Why I Am On The Women’s Boat To Gaza

From Left to Right: Ann Wright, LisaGay Hamilton, Norsham Binti Abubakra, Dr. Fauziah Hasan

By Lisagay Hamilton for Counter Punch – Sunday night, September 18, 2016. As my “industry” colleagues attend Emmy parties and dress for the red carpet, I stand on the chilly docks of Ajaccio, Corsica, in the wee hours of the morning awaiting the arrival of a small sailboat called the Zaytouna-Oliva. The boat arrives just after 2AM, and the passengers and crew, all women, disembark. The trip from Barcelona was rough. Everyone had gotten sick and it showed on their faces.

Newsletter: Global Solidarity Is Rising

Protesters Blockade Koch Bros Pet Coke Facility In Chicago

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By Robin Amer for The Chicago Reader – Five activists were arrested and charged with trespassing Monday morning after chaining themselves together and blocking the entrance to a KCBX Terminals Co. petroleum coke facility on Chicago’s southeast side. The protesters sat side by side, first on the asphalt driveway and then on bright blue gym mats carted in by their supporters. Their hands were hidden inside plastic tubes wrapped in duct tape, designed to prevent police from separating them or moving them easily. A line of 18-wheelers idled across the street during the blockade, unable to enter or exit the facility.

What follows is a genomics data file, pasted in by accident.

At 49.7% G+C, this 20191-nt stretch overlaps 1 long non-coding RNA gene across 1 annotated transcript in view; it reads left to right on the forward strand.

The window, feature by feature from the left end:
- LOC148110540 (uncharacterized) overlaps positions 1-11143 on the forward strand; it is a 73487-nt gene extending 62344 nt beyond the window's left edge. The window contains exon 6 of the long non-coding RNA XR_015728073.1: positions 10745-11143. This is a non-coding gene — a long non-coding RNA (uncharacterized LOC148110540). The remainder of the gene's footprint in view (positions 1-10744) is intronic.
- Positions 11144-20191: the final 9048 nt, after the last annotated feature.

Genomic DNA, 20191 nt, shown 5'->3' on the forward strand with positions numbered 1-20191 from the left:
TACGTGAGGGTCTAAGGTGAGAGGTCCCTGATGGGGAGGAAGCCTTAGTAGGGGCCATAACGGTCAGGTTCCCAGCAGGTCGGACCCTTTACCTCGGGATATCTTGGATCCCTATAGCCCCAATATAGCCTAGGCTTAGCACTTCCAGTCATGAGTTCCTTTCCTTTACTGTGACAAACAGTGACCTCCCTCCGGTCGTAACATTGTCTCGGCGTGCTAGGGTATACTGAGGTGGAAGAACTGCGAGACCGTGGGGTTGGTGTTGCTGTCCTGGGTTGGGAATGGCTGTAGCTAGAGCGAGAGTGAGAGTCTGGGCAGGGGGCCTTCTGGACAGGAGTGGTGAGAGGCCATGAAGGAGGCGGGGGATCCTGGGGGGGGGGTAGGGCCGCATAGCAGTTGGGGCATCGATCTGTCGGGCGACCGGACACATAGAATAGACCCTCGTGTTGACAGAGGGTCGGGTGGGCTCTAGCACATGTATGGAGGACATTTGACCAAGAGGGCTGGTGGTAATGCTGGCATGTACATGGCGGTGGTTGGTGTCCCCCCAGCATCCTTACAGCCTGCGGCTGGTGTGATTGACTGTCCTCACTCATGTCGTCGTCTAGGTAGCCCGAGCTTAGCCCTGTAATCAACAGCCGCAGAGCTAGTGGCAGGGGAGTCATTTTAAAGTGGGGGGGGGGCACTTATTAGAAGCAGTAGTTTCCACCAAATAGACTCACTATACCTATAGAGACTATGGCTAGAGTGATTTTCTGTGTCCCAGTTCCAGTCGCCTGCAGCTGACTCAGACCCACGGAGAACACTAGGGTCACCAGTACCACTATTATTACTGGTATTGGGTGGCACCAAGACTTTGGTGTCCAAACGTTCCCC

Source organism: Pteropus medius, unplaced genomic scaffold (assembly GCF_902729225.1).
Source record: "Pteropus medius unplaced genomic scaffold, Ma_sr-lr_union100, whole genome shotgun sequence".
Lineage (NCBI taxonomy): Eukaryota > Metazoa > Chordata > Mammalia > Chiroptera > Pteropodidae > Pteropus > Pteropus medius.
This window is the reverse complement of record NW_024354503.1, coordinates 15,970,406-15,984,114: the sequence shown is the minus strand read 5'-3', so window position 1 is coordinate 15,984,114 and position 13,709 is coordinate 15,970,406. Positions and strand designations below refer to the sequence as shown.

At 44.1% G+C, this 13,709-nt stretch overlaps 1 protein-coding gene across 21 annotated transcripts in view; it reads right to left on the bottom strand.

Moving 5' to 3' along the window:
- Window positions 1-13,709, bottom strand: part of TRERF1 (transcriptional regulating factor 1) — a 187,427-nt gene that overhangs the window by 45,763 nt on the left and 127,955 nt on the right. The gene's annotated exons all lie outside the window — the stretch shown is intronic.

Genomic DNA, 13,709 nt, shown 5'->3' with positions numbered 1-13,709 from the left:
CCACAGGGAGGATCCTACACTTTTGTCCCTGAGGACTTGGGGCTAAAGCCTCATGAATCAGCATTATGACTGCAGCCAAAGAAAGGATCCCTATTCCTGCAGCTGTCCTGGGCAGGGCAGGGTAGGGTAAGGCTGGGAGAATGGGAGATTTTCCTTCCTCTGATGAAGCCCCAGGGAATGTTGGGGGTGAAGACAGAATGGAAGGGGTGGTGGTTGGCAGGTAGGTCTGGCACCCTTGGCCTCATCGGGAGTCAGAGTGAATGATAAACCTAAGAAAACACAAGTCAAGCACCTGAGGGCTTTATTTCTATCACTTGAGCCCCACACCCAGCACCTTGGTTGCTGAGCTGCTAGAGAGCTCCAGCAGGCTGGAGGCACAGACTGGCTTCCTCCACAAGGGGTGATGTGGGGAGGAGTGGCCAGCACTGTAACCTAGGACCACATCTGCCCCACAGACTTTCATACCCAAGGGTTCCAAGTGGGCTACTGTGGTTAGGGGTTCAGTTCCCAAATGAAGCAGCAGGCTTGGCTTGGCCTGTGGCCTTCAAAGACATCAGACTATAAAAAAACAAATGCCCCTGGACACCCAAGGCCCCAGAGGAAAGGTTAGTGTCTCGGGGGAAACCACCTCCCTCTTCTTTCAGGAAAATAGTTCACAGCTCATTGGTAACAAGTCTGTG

Green Line Of Protest Is Stopping Coal & Oil In Their Tracks

Stop Coal Exports protest

By Eric de Place for Sightline Daily – The Cascadia region has proven to be extraordinarily challenging for those who would turn it into a major carbon energy export hub—so much so that Sightline has taken to calling it the Thin Green Line. Since 2012, a staggering number of schemes have proposed to move large volumes of carbon-intense fuels through Oregon, Washington, and British Columbia to Asian markets. A recent Sightline analysis shows that proposed and newly permitted energy projects in the region would amount to the carbon equivalent of more than five Keystone XL Pipelines. But in big ways and small—from Coos Bay, Oregon, to Prince Rupert, British Columbia—the Thin Green Line has held fast. Big energy projects have faced delays, uncertainty, mounting costs…and then failure. A review of these projects makes clear just how successful the region has been in denying permission to dirty energy companies as it stays true to its heritage as a center of clean energy, sustainability, and forward thinking.

More Civil Disobedience Expected Against Gas Pipeline Project

Spectra Gaseling protesters

The banner held by climate activists outside the Statehouse on March 6 read: “Expect Resistance.” And it might be a sign of things to come. Of the 16 protesters, nine were from Massachusetts and several were involved in recent high-profile protests in the Boston area, protests that were part of a wave of nationwide acts of civil disobedience to promote racial equality. The group was not deterred by news on the first day of the march that the Algonquin project received key approval from the Federal Energy Regulatory Commission (FERC). The authorization, they say, was predetermined and while other permits are needed, including at least two from Rhode Island agencies, the goal is to create awareness and halt the four other natural-gas pipeline projects planned for New England. The lead organizer for the Rhode Island actions, Nick Katkevich, said more nonviolent civil disobedience is planned to protest the Spectra project. The public he said needs to know that the gas running through the expanded and highly pressured pipelines is not all for local use and instead for shipping overseas.